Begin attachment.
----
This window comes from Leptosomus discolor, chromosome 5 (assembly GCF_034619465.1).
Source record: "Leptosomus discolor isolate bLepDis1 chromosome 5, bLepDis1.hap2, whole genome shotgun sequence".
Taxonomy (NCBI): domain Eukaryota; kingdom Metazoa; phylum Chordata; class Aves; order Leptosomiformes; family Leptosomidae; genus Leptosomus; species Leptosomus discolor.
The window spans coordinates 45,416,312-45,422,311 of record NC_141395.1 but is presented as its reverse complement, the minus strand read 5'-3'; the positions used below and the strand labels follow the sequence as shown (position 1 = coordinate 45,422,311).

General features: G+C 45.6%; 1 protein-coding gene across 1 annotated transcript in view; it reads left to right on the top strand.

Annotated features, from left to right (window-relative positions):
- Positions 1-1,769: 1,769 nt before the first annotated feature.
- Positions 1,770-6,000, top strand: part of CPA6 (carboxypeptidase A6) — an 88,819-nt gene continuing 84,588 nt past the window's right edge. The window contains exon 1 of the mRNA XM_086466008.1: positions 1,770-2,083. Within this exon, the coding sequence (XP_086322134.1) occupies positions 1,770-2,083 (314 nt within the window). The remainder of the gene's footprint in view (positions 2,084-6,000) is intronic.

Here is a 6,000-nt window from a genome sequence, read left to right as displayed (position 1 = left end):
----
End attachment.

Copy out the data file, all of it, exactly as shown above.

This window comes from Leptosomus discolor, chromosome 5 (assembly GCF_034619465.1).
Source record: "Leptosomus discolor isolate bLepDis1 chromosome 5, bLepDis1.hap2, whole genome shotgun sequence".
Taxonomy (NCBI): domain Eukaryota; kingdom Metazoa; phylum Chordata; class Aves; order Leptosomiformes; family Leptosomidae; genus Leptosomus; species Leptosomus discolor.
The window spans coordinates 45,416,312-45,422,311 of record NC_141395.1 but is presented as its reverse complement, the minus strand read 5'-3'; the positions used below and the strand labels follow the sequence as shown (position 1 = coordinate 45,422,311).

General features: G+C 45.6%; 1 protein-coding gene across 1 annotated transcript in view; it reads left to right on the top strand.

Annotated features, from left to right (window-relative positions):
- Positions 1-1,769: 1,769 nt before the first annotated feature.
- Positions 1,770-6,000, top strand: part of CPA6 (carboxypeptidase A6) — an 88,819-nt gene continuing 84,588 nt past the window's right edge. The window contains exon 1 of the mRNA XM_086466008.1: positions 1,770-2,083. Within this exon, the coding sequence (XP_086322134.1) occupies positions 1,770-2,083 (314 nt within the window). The remainder of the gene's footprint in view (positions 2,084-6,000) is intronic.

Here is a 6,000-nt window from a genome sequence, read left to right as displayed (position 1 = left end):